If you handle the personal data of your employees and customers during the course of your business, you must acknowledge that you have a responsibility towards them and must ask yourself the question whether you are fulfilling your responsibilities towards them adequately. Remember, there are a number of legal mandates that require you to ensure that you handle, store and dispose of customer data responsibly and securely and your actions can be questioned under these mandates.

Customer data attracts hackers and fraudsters just like butterflies to a honey pot. The Financial Securities Act (FSA), HIPAA, Sarbanes-Oxley, and other similar acts demand that you make appropriate assessment of the data available with you and the risks involved in the handling of such data from the legal perspective. You are expected to take reasonable care to establish and secure your data repositories and ensure that there are adequate controls in place for countering any financial crime risks that may arise. The counter measures would include physical security, governance, staff recruitment, computing systems, methodology for disposal of data and third party compliance issues.

The problem of security assumes gigantic proportions when data is stored in cloud based backup and restore systems. Businesses using cloud backup for data storage must ensure that their cloud backup vendor has physically secured the remote data center against unauthorized access to data servers. Installation of alarms, CCTV, installing biometric security systems and monitoring visitors to the premises may be some of the rudimentary measures that you may look for while subscribing to a cloud backup service.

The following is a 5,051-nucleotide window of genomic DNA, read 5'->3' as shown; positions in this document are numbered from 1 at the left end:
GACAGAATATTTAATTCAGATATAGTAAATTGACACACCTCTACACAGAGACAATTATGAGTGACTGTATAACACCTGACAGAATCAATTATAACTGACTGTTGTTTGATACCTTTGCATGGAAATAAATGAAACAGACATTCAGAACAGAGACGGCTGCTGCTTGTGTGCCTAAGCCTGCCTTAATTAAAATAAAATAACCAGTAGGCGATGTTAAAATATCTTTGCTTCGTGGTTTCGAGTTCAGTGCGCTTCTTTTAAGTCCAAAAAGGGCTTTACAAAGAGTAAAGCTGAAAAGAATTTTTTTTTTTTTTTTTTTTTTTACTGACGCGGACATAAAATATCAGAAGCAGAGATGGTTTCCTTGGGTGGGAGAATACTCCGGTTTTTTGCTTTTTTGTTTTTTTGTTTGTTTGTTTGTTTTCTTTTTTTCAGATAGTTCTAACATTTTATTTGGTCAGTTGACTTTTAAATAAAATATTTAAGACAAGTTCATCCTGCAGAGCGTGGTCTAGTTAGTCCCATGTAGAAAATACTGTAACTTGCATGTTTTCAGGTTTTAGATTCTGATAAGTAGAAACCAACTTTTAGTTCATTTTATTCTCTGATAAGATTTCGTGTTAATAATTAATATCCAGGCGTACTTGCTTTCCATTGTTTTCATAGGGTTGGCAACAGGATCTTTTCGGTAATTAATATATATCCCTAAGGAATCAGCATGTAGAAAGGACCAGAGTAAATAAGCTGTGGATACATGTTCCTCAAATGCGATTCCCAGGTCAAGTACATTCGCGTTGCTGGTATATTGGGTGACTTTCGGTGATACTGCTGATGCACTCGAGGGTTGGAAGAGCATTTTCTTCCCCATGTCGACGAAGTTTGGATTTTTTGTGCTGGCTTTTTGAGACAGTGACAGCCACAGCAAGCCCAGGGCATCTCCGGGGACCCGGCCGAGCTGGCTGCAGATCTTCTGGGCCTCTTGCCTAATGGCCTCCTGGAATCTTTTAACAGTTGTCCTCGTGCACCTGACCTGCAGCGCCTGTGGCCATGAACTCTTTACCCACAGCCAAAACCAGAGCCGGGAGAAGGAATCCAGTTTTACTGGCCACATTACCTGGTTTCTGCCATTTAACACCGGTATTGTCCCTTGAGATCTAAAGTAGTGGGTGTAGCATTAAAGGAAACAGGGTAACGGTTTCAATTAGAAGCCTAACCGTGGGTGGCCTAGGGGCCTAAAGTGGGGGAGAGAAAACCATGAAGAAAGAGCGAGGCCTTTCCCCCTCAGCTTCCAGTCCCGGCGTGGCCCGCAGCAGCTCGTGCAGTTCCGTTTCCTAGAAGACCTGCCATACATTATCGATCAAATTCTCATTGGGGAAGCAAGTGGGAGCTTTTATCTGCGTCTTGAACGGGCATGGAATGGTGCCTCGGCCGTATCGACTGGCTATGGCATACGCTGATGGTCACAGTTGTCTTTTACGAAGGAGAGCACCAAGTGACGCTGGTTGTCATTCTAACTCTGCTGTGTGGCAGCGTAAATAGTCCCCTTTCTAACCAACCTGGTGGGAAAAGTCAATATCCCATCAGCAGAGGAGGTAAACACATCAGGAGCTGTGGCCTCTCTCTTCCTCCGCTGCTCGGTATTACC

Senior managers and data administrators must assess data security risks arising from internal or external sources and institute appropriate policies and procedures for data access from the cloud backup repository. The cloud backup software must facilitate the task of encrypting data before transmission and retaining data in encrypted format in storage. The encryption key must be held securely within the enterprise and must not be accessible to the cloud vendor or unauthorized personnel within the organization. Well documented and implemented security policies and procedures performed in cloud backup systems must help create awareness of security requirements. Automated cloud backup systems must alert the organization if there is an attempted breach or weakness in the security system.

Finally, identified or marked for deletion must be deleted according to a well defined process. Deleted data should be completely erased from the vendor’s active server and any backup servers that may be in operation for disaster recovery purposes.

In other words, security must never be compromised if the business wants to remain legally compliant.